Scientists of the Monash Research Institute of Biomedicine in Australia have come to the conclusion that “Structural Capacitance Elements” have become one of the driving forces of evolution – areas in protein chains that do not add up to one specific structure. In such elements, random mutations can accumulate unhindered, and in the end a new functional structure is formed. The article is published in the journal Protein Evolution and Human Diseases.
The function of proteins determines their unique structure, formed by folding (folding) of the amino acid chain. The main elements of this structure are domains that directly affect the functioning of the protein. Mutations affecting domains are usually harmful to the body and not fixed in the course of evolution. However, it is known that many proteins involved in the regulation of cell metabolism and signaling also have large areas that do not form a definite native structure. These compounds are called functionally disordered proteins.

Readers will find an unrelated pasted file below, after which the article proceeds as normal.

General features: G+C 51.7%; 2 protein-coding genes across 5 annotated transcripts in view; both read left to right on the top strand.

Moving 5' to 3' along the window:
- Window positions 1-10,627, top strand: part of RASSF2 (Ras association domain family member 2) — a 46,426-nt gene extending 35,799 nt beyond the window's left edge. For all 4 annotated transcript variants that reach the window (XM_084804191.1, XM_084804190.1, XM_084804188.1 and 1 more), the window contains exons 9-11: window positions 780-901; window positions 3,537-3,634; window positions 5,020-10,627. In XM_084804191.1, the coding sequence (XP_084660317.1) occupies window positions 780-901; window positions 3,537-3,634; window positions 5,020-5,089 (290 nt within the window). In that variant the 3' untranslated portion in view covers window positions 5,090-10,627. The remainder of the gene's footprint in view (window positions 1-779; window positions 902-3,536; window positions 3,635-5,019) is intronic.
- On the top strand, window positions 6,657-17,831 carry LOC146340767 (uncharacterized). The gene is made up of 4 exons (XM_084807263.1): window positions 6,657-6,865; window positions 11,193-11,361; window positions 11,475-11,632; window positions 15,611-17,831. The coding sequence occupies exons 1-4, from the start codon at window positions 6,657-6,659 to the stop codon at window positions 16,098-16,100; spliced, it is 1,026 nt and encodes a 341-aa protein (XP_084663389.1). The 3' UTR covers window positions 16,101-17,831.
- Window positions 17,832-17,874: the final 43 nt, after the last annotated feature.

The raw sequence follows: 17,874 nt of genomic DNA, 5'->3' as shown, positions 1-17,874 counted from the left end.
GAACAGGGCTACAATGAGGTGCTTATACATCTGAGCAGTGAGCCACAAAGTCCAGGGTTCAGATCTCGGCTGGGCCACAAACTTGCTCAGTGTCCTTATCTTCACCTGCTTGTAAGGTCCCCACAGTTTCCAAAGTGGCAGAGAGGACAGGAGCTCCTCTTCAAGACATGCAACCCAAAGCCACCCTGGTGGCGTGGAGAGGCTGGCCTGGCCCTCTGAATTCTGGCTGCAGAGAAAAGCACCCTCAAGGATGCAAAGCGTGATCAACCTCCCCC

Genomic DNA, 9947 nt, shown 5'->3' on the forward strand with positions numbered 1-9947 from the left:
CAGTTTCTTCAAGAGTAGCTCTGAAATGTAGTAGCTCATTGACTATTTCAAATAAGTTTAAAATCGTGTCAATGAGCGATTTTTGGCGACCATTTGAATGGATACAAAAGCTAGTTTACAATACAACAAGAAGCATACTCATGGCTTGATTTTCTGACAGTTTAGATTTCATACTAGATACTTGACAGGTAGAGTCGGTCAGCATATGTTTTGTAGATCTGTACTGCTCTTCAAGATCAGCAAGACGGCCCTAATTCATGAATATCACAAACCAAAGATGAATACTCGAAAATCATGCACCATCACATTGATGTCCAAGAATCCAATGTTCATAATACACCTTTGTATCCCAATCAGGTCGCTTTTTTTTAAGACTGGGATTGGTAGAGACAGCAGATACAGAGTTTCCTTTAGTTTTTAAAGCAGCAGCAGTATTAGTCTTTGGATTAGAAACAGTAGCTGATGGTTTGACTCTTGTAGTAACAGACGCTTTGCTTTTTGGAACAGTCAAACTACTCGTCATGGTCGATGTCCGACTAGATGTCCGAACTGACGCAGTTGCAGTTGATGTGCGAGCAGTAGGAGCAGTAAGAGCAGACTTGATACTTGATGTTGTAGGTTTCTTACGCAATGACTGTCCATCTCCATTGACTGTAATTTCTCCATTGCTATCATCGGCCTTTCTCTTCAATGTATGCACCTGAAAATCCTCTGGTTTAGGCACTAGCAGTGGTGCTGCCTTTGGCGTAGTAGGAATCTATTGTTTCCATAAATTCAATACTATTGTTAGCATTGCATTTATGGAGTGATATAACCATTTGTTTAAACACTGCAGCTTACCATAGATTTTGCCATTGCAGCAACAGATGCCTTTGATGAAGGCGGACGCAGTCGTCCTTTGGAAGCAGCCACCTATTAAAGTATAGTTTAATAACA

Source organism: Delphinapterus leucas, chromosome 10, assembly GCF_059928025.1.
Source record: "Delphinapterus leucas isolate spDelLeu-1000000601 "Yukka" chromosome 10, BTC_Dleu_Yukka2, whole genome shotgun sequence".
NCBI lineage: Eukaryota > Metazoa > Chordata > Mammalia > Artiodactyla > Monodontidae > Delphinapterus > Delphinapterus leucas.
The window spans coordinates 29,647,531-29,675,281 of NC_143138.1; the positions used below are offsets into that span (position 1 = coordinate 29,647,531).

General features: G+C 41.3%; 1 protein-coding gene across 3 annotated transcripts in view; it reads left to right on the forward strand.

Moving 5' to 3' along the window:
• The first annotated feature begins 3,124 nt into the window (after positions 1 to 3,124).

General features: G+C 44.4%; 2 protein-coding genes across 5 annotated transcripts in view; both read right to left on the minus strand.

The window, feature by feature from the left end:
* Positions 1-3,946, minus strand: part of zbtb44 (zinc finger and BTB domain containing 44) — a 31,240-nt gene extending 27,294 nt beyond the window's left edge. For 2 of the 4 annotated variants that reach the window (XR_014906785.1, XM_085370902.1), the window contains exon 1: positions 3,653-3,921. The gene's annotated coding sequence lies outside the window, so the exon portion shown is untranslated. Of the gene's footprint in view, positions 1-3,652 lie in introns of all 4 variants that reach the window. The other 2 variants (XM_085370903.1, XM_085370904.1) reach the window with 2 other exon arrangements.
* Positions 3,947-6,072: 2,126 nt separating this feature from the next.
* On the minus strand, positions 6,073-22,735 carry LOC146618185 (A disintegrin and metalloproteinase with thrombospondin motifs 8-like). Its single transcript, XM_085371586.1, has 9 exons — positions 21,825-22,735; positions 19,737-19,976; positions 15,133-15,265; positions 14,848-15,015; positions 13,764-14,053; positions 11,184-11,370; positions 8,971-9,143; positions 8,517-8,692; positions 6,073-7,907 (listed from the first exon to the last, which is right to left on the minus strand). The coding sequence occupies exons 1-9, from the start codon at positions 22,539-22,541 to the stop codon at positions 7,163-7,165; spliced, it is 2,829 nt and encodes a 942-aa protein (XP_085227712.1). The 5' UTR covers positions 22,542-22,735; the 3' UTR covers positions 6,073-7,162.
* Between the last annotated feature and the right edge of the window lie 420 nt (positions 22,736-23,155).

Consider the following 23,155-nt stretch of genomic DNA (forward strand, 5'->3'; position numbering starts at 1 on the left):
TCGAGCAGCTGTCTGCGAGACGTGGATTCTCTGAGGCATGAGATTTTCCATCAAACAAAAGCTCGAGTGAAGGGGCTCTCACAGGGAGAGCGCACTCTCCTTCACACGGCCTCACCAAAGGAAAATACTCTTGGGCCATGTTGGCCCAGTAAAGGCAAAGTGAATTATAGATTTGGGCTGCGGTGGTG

Scientists analyzed more than 68,000 mutations in the human genome, about half of which were associated with genetic diseases, and found out what changes in DNA influenced different types of ordering of the protein structure. It turned out that mutations in long disordered regions can form microstructures that either improve the functioning of the protein or promote pathogenic interactions with other molecules.
Although long unordered regions can form “harmful” structures, this protein “flexibility” allows the molecule to evolve rapidly. For example, in a population of disordered proteins, a microstructure appears spontaneously, which becomes the foundation for subsequent stepwise changes. As a result, the protein can acquire new functions.